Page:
New study finds that beach umbrellas actually aren't protecting you from the sun at all, so thanks for nothing?
For those of us who live at the beach during the summer, umbrellas are our saving grace. They save our spot while we take a dip, and they help us find our spot when coming back to our blankets. Most importantly, beach umbrellas protect us from that hot summer sun — or do they?
JAMA Dermatology conducted a study that showed that apparently beach umbrellas actually aren’t saving our skin from harmful UV rays. The study pitted beach umbrellas against SPF 100 sunscreen. 81 participants in Lake Lewisville, Texas spent three and a half hours (during peak sun time) at the beach, either under an umbrella or lathered in sunscreen.
The 81 participants each followed a list of controlled stipulations during the three and a half hour time period. When the time was up, researchers found that 78% of participants using an umbrella ended up sunburnt, whereas only 25% of participants burned while using sunscreen.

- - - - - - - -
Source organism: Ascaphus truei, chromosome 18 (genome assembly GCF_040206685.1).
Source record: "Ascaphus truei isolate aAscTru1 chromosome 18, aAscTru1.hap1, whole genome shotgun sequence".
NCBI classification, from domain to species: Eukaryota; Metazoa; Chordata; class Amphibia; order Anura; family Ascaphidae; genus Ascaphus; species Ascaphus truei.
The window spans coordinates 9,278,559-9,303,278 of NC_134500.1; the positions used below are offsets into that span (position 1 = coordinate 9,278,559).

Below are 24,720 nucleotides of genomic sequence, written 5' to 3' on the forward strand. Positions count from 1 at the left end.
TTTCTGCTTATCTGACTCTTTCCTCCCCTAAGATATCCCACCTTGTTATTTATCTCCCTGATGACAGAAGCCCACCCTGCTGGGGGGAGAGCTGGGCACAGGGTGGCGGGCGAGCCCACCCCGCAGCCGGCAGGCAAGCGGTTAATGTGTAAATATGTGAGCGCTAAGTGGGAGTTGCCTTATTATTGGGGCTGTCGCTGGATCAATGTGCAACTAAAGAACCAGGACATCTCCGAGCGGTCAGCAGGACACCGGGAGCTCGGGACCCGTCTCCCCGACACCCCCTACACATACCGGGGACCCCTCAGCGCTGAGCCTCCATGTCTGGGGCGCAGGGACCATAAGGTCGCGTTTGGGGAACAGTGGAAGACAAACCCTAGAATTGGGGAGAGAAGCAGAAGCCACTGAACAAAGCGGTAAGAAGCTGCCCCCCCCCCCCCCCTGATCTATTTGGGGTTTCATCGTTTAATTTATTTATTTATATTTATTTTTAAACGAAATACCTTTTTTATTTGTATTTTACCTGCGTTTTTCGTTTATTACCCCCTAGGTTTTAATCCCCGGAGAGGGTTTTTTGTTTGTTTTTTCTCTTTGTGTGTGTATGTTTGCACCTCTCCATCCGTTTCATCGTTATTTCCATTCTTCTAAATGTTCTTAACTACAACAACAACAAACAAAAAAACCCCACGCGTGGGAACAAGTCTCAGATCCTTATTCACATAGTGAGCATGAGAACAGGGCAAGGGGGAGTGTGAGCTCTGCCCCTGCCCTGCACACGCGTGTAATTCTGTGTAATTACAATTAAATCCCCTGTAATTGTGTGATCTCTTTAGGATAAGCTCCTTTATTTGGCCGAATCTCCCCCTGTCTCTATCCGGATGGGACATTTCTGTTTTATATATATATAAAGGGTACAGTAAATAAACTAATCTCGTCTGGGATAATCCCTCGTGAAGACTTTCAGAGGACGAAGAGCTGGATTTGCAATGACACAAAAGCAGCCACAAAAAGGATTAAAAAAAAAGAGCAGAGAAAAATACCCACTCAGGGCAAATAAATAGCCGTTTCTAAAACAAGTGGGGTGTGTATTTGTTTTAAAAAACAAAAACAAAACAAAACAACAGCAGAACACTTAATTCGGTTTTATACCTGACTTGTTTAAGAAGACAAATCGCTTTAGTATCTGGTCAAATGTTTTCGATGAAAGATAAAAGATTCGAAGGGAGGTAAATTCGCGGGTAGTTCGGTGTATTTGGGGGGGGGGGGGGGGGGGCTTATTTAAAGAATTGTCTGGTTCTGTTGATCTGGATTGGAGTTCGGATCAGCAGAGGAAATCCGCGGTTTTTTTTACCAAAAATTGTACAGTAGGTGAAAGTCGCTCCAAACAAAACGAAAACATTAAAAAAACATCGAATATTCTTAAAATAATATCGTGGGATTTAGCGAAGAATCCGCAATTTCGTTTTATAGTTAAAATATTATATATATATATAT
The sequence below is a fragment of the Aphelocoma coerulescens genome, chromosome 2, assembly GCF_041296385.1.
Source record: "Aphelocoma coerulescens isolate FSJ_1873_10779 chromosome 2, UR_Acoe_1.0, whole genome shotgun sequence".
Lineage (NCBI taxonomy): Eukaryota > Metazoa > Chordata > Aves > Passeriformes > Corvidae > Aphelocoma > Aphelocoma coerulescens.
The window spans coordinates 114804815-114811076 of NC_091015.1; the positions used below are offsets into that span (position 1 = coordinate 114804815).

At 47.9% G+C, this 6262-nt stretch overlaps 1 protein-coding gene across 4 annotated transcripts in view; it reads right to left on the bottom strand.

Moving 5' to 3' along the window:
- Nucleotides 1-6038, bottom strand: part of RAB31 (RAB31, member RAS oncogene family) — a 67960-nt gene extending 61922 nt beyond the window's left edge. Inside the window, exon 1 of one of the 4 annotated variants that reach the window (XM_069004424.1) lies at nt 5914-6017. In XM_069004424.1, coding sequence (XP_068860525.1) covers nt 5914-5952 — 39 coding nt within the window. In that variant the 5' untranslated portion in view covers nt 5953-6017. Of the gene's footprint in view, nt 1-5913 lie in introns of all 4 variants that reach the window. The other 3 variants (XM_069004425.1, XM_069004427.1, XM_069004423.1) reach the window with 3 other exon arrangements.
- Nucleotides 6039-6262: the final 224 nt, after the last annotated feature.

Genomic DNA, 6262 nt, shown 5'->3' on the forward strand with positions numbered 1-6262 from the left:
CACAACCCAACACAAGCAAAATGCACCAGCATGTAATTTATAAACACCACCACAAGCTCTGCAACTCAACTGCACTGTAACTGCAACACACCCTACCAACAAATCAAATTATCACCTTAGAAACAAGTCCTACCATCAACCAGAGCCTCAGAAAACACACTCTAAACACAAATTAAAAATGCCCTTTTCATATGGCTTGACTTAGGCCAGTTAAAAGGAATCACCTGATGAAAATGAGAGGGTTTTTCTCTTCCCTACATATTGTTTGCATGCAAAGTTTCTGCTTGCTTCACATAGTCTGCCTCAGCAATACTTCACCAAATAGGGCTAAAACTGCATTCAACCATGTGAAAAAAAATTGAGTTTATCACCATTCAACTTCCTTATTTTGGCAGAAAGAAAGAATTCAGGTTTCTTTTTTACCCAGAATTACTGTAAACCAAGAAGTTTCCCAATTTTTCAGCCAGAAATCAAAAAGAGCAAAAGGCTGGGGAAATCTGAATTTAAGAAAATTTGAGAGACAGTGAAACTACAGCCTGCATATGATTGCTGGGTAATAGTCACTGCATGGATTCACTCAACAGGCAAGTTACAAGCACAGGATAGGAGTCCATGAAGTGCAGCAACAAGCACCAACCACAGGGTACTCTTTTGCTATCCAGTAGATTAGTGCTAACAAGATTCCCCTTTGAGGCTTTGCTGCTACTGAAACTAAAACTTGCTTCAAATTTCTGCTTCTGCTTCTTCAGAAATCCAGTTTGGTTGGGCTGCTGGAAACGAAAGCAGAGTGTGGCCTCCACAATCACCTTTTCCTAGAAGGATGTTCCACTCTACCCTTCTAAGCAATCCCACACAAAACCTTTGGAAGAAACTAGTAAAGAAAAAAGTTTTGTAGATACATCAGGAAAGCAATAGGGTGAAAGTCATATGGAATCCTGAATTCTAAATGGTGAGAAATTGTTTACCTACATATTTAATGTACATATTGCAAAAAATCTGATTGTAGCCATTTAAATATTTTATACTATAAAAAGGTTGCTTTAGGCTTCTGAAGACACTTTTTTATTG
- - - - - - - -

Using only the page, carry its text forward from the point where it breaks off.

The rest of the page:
During the study, researchers monitored participants under umbrellas to make sure they remained in the shade and covered up if they needed to leave the umbrella for any reason. The bottom line is, the umbrella didn’t do diddly squat.
The scientists who conducted the study reinforce the fact that although the SPF 100 sunscreen did protect the skin better than umbrellas, neither form of sun protection prevented sunburn completely. This study is a great reminder that it’s important to use several forms of sun protection while exposed to UV rays to get the most bang for your skin’s buck.